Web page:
Saudi Arabia’s King Salman receives 55th monetary authority’s annual report

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The report was presented to the king at Al-Salam Palace in Jeddah by Finance Minister Mohammed Al-Jadaan and SAMA Gov. Dr. Ahmed Alkholifey. (SPA)
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The report was presented to the king at Al-Salam Palace in Jeddah by Finance Minister Mohammed Al-Jadaan and SAMA Gov. Dr. Ahmed Alkholifey. (SPA)
Updated 04 September 2019

Saudi Arabia’s King Salman receives 55th monetary authority’s annual report

  • The report reviewed economic and financial developments in the country during 2018
  • The king noted SAMA’s important role in serving the national economy

JEDDAH: King Salman on Wednesday received the 55th annual report of the Saudi Arabian Monetary Authority (SAMA), which reviewed economic and financial developments in the country during 2018.
The report was presented to the king at Al-Salam Palace in Jeddah by Finance Minister Mohammed Al-Jadaan and SAMA Gov. Dr. Ahmed Alkholifey. The king noted SAMA’s important role in serving the national economy.
Alkholifey reviewed key indicators in SAMA’s report, and said due to the state following balanced economic policies, the Saudi economy saw positive developments in most of its sectors in 2018.
Gross domestic product (GDP) at constant prices grew 2.4 percent against a 0.7 percent contraction in 2017.
The GDP of the oil sector increased by 3.1 percent, non-oil GDP grew by 2.2 percent, and prices remained stable with inflation at 2.5 percent.
The current account surplus in the Kingdom’s balance of payments increased significantly to SR265 billion ($70.6 billion), compared to a surplus of SR39 billion in 2017. Non-oil exports increased by 22 percent to reach SR236 billion.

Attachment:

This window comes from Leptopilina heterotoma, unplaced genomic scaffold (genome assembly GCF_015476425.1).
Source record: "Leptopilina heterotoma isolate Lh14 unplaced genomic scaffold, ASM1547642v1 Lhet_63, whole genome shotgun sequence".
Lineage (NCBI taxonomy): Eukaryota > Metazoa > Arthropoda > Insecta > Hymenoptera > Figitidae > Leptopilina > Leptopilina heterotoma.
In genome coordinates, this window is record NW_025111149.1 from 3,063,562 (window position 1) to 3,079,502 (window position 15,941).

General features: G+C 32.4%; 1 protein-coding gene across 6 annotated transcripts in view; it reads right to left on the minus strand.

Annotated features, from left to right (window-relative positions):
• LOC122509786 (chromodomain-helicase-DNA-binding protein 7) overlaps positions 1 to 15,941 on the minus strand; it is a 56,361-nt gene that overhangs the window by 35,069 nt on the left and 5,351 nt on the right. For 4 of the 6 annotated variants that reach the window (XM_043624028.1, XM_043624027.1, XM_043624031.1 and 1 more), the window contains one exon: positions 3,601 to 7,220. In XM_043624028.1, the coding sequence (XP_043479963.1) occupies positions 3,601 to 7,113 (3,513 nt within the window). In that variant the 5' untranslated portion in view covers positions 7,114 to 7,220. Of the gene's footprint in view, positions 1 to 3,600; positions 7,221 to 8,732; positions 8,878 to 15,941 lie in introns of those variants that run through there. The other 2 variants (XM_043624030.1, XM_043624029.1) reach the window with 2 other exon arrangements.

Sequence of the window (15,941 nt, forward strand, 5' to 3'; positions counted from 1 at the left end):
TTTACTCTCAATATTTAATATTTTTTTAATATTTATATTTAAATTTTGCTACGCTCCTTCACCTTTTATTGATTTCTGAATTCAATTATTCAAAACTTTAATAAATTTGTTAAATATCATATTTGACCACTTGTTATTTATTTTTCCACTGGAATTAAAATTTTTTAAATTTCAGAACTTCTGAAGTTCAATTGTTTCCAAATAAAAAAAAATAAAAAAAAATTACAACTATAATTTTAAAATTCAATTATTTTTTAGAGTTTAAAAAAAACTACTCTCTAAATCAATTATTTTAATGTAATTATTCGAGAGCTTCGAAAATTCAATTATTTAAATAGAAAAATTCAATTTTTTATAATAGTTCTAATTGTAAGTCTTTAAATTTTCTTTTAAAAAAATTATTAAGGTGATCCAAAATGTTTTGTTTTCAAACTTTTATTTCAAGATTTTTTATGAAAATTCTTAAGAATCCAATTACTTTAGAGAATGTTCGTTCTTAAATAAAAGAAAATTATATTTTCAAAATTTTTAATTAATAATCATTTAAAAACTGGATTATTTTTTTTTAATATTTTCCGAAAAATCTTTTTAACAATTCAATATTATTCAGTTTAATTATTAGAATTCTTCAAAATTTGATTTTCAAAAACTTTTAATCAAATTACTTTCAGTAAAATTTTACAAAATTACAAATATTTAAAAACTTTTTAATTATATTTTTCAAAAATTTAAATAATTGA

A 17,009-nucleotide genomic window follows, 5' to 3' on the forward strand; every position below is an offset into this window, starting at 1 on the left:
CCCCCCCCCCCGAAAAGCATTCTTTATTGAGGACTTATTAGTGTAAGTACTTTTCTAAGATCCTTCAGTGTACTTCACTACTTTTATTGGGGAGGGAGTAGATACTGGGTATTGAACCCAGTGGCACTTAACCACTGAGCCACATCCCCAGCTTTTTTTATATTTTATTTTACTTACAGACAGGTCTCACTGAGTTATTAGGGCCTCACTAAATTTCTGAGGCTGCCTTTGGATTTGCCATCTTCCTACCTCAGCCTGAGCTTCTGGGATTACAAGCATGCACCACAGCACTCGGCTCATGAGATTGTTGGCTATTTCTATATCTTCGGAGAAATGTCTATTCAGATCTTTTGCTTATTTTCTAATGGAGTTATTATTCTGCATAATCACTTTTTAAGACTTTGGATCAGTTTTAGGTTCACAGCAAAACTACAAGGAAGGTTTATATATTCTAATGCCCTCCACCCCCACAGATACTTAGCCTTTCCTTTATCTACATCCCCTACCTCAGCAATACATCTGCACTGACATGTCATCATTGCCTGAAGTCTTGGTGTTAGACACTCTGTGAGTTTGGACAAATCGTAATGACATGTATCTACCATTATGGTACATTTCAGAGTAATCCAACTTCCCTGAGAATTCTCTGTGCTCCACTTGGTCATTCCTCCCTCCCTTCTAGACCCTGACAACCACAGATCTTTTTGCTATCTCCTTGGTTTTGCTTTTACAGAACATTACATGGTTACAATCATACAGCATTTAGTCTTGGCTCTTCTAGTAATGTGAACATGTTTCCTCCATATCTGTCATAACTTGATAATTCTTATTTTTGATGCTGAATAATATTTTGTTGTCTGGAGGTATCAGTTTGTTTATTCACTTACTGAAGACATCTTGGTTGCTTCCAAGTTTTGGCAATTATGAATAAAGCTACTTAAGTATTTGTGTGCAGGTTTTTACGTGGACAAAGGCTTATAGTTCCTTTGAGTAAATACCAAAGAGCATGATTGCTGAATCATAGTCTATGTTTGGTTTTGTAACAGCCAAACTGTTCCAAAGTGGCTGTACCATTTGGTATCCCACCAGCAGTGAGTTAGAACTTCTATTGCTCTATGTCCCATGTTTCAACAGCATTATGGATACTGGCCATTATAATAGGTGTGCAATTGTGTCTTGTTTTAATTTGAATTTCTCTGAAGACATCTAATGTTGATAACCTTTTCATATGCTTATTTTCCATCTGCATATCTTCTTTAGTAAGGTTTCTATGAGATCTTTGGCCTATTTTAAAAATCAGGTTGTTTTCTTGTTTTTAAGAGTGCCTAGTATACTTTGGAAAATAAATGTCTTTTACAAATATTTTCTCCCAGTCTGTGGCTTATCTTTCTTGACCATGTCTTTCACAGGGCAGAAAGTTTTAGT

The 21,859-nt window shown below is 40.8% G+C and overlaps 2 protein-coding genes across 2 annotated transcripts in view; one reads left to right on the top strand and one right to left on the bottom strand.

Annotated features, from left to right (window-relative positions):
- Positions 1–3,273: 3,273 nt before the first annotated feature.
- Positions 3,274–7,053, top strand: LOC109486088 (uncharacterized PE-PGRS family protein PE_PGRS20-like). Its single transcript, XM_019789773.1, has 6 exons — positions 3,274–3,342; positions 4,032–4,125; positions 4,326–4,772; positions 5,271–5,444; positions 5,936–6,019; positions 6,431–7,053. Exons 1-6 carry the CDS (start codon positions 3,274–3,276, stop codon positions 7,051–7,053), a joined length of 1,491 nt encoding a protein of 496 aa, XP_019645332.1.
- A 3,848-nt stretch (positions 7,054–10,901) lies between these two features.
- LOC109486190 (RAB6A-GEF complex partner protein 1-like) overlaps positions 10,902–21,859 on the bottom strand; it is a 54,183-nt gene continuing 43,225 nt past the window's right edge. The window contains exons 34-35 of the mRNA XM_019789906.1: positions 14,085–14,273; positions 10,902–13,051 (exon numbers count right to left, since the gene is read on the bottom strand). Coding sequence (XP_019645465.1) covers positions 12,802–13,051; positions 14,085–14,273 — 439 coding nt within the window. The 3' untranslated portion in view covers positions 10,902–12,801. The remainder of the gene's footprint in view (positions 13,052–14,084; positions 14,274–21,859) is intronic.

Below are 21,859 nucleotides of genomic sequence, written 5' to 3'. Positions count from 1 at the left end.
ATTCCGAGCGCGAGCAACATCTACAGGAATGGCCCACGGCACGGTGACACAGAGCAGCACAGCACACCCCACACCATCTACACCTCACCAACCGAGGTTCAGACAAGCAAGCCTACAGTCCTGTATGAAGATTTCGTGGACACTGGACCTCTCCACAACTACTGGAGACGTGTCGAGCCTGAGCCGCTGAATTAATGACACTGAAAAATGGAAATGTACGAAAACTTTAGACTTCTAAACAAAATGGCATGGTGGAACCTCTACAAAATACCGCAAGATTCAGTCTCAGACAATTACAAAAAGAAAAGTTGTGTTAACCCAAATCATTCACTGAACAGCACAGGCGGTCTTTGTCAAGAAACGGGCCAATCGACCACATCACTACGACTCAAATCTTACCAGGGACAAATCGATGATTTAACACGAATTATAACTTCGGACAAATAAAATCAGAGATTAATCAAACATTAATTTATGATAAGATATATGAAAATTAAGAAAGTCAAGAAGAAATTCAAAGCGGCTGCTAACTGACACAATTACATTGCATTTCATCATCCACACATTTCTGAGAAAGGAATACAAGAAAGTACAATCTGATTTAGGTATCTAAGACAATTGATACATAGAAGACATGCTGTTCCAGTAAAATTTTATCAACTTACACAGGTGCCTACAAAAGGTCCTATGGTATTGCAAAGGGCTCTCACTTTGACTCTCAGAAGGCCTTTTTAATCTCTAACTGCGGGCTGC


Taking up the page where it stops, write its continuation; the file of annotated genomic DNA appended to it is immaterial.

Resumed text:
The meeting was attended by Interior Minister Prince Abdul Aziz bin Saud bin Naif, Foreign Minister Ibrahim Al-Assaf and Tamim bin Abdul Aziz Al-Salem, assistant special secretary to the king.
Also on Wednesday, King Salman received Nasser Hamdy, who bid farewell to the monarch on the occasion of the end of his tenure as Egypt’s ambassador to Saudi Arabia.


Saudi Arabia delivers ‘early warning’ on preterm births

Updated 21 November 2019

Saudi Arabia delivers ‘early warning’ on preterm births

  • Cost of care, long-term health issues a challenge for hospitals, says expert

JEDDAH: Up to 60,000 babies are born prematurely every year in Saudi Arabia with hospitals in the Kingdom spending up to SR60,000 ($16,000) on individual treatment and specialized care, a leading pediatrician told Arab News.

Dr. Sawsan Hussein Daffa, consultant neonatologist and head of pediatrics department at the Aya Specialist Hospital, said that the Saudi Ministry of Health is working to ensure premature infants get the best medical help possible, in addition to assisting families, despite the high cost.

“Premature births can cost hospitals and insurance companies as much as SR100,000 ($26,667),” she said. “Services provided to care for premature babies can cost hospitals SR50,000-60,000 during the infant’s stay.”